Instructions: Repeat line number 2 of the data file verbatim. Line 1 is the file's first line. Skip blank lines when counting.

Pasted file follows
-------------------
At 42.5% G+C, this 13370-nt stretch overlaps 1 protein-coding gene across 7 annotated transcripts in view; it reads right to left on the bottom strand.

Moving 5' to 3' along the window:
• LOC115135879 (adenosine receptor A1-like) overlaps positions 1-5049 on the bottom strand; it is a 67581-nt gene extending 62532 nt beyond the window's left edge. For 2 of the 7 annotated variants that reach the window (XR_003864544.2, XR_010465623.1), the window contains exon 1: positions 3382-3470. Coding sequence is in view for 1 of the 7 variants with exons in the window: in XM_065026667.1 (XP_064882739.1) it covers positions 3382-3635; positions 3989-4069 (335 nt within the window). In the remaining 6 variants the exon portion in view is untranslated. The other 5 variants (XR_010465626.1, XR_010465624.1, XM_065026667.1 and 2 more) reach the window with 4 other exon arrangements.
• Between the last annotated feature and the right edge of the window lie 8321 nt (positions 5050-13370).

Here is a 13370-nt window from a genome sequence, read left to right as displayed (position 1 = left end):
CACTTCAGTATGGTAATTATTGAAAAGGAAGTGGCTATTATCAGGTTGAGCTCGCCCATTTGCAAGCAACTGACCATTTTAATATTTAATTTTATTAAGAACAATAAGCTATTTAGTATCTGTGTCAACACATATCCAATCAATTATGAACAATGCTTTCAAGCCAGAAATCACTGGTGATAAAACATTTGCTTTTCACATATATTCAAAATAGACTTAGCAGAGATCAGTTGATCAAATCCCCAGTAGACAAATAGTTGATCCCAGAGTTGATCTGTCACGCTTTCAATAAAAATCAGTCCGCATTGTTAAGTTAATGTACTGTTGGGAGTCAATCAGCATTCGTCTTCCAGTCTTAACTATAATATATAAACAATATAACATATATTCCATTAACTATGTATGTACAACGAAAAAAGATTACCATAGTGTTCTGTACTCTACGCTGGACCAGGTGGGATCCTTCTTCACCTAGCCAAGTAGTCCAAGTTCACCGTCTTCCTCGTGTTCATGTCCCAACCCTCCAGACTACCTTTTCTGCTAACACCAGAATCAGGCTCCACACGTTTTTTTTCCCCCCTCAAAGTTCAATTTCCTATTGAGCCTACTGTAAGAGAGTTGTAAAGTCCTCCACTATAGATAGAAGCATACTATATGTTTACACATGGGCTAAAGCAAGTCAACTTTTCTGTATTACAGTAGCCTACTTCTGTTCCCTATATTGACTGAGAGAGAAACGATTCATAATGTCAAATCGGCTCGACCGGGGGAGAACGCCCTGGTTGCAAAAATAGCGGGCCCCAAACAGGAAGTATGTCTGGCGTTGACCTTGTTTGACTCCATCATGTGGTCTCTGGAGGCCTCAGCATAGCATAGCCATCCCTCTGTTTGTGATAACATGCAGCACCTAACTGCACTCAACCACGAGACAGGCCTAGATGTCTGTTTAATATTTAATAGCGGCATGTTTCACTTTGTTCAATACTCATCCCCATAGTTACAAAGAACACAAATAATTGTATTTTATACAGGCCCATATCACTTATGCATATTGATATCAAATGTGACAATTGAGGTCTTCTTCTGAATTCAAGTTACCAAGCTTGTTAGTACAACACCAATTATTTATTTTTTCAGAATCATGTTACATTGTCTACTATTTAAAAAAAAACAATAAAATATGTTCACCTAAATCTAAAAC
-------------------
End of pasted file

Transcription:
Moving 5' to 3' along the window: